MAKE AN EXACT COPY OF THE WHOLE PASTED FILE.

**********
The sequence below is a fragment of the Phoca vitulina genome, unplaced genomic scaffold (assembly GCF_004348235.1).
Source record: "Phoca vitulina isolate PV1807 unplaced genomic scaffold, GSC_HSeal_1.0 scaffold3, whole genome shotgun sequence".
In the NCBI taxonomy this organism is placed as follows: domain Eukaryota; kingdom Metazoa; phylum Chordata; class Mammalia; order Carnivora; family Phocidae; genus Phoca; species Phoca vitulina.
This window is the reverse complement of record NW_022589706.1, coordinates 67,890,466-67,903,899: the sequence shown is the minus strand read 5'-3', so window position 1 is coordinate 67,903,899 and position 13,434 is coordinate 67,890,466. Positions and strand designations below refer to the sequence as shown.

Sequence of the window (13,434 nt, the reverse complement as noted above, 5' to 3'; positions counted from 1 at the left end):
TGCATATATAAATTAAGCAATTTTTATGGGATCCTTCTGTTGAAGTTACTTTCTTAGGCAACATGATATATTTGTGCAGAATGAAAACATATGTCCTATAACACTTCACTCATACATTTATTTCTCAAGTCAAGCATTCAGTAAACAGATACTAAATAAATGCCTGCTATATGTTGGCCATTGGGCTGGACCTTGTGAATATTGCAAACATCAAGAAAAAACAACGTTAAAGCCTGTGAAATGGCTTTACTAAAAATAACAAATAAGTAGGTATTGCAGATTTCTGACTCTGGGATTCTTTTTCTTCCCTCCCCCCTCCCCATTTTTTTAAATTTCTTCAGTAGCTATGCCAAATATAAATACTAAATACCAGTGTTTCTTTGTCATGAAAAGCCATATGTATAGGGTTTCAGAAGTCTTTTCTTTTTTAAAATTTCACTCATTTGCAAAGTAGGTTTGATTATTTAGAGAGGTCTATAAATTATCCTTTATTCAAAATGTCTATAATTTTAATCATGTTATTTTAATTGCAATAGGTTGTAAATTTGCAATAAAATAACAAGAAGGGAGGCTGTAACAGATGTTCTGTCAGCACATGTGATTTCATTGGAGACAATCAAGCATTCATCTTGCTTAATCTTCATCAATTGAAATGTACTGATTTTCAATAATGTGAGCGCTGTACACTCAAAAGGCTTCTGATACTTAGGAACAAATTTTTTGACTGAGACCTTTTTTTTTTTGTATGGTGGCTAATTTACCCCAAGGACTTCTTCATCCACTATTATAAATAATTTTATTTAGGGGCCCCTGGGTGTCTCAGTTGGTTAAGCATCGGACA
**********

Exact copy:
The sequence below is a fragment of the Phoca vitulina genome, unplaced genomic scaffold (assembly GCF_004348235.1).
Source record: "Phoca vitulina isolate PV1807 unplaced genomic scaffold, GSC_HSeal_1.0 scaffold3, whole genome shotgun sequence".
In the NCBI taxonomy this organism is placed as follows: domain Eukaryota; kingdom Metazoa; phylum Chordata; class Mammalia; order Carnivora; family Phocidae; genus Phoca; species Phoca vitulina.
This window is the reverse complement of record NW_022589706.1, coordinates 67,890,466-67,903,899: the sequence shown is the minus strand read 5'-3', so window position 1 is coordinate 67,903,899 and position 13,434 is coordinate 67,890,466. Positions and strand designations below refer to the sequence as shown.

Sequence of the window (13,434 nt, the reverse complement as noted above, 5' to 3'; positions counted from 1 at the left end):
TGCATATATAAATTAAGCAATTTTTATGGGATCCTTCTGTTGAAGTTACTTTCTTAGGCAACATGATATATTTGTGCAGAATGAAAACATATGTCCTATAACACTTCACTCATACATTTATTTCTCAAGTCAAGCATTCAGTAAACAGATACTAAATAAATGCCTGCTATATGTTGGCCATTGGGCTGGACCTTGTGAATATTGCAAACATCAAGAAAAAACAACGTTAAAGCCTGTGAAATGGCTTTACTAAAAATAACAAATAAGTAGGTATTGCAGATTTCTGACTCTGGGATTCTTTTTCTTCCCTCCCCCCTCCCCATTTTTTTAAATTTCTTCAGTAGCTATGCCAAATATAAATACTAAATACCAGTGTTTCTTTGTCATGAAAAGCCATATGTATAGGGTTTCAGAAGTCTTTTCTTTTTTAAAATTTCACTCATTTGCAAAGTAGGTTTGATTATTTAGAGAGGTCTATAAATTATCCTTTATTCAAAATGTCTATAATTTTAATCATGTTATTTTAATTGCAATAGGTTGTAAATTTGCAATAAAATAACAAGAAGGGAGGCTGTAACAGATGTTCTGTCAGCACATGTGATTTCATTGGAGACAATCAAGCATTCATCTTGCTTAATCTTCATCAATTGAAATGTACTGATTTTCAATAATGTGAGCGCTGTACACTCAAAAGGCTTCTGATACTTAGGAACAAATTTTTTGACTGAGACCTTTTTTTTTTTGTATGGTGGCTAATTTACCCCAAGGACTTCTTCATCCACTATTATAAATAATTTTATTTAGGGGCCCCTGGGTGTCTCAGTTGGTTAAGCATCGGACA